Finance Data Priorities: First Get It Right, Then Make It Pretty

Matt McGivern, Managing Director Data Management and Advanced Analytics
Scott Golden, Managing Director Data Management and Advanced Analytics

Baseball great Yogi Berra is fondly remembered for famously miscalculating that, “Baseball is 90 percent mental. The other half is physical.” Unfortunately, making similar miscalculations on data in the business world is neither funny nor fondly remembered – such errors can damage reputations and create conflicts with customers, investors and regulators. As we increase our reliance on data for automated decision making, the impacts of these errors will grow exponentially and have real impacts on customers and the bottom line.

Better data and analytics ranked among the top CFO priorities in Protiviti’s 2018 Finance Trends Survey Report. New technologies like machine learning, predictive analytics and robotic process automation (RPA) have made the need for a reliable data platform even more keen and have stoked a growing fear of missing out on transformative innovations in finance.

So why, after all this time, do 89 percent of C-level executives in the U.S. still say inaccurate data is undermining their ability to serve their customers? A lot has to do with the increasing volume and variety of data, compounded by errors associated with manual entry and manipulation of data and increasing pressure to produce more reports faster.

Too often in the past, enterprise data initiatives have been solution driven, and failed to deliver desired results due to data access or data quality problems. It has only been recently, as companies have tried to move beyond historical reporting, or “How much money we made,” to “How can we make more money?” that there has been a better understanding of what good data governance means and why it is necessary.

Good data governance assumes higher data maturity. It allows finance executives to transition from asking “How can we access the data we need?” to “How can we use this data to make our predictions more accurate?”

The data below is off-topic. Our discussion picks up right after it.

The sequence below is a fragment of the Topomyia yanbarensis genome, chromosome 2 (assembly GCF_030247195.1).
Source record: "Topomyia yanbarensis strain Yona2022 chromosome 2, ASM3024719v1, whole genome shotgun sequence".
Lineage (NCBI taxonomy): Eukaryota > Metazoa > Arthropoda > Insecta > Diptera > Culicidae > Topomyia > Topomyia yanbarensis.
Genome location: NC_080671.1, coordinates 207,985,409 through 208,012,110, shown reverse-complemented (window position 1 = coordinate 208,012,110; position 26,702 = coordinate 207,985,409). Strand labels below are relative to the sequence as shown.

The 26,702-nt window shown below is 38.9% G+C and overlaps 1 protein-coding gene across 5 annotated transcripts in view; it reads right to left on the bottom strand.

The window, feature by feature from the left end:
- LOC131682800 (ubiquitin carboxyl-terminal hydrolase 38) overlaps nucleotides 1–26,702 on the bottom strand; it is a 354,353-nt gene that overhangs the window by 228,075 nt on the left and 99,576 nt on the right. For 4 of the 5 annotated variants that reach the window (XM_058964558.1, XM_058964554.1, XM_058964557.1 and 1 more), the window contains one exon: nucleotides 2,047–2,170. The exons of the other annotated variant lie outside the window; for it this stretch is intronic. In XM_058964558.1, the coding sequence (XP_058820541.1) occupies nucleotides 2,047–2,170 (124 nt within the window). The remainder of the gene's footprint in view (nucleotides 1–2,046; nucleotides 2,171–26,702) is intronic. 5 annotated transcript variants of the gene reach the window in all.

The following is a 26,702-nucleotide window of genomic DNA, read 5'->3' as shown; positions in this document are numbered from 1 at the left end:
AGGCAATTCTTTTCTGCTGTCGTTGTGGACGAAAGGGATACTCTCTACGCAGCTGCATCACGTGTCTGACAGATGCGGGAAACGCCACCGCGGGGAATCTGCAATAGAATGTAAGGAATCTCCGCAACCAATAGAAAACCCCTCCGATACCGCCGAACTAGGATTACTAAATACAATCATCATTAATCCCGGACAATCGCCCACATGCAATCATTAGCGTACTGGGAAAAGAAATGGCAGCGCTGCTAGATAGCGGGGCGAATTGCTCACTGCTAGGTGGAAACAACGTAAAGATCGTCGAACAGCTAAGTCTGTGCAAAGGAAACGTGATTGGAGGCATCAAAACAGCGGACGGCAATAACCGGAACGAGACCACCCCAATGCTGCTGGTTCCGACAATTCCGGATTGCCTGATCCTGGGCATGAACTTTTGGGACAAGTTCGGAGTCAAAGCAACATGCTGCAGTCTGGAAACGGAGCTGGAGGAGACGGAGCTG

This tipping point occurs when an organization establishes a stable and trusted data platform with clean, organized and accessible data. Once a company has developed a trusted data platform, it can begin to analyze that information and make predictive assumptions that can be relied on in a meaningful way. A reliable data platform is the launch pad from which executives can make effective use of enhanced data analytics, machine learning, RPA and other tools.

One result we were happy to see in the survey is that CFOs ranked data accuracy near the top of their priorities but data visualization closer the bottom. Though this may look like a surprise to some, to us it isn’t. Finance departments tend to be obsessive about getting the numbers right, for obvious reasons. This differs from, say, marketing, which is more interested in broader trends and is eager to deploy visualization tools to highlight these trends. Making data pretty is not a high priority for finance at this time – but access to accurate, reliable, well-governed data is. In this sense, we feel that our responders got their priorities straight.

Finally, as data analysis matures – from using manually keyed data, standard reporting and the occasional drill down to using automated data gathering, machine learning-enabled forecasting and predictive analytics – relying on data as a lever for improving market share and driving revenue becomes a real prospect and a performance expectation.

This discussion only scratches the surface of the survey’s findings. In separate discussions, we will cover data security and privacy, the state of RPA in finance, and other trends. For a more in-depth look at all the findings, download the survey report from our website.

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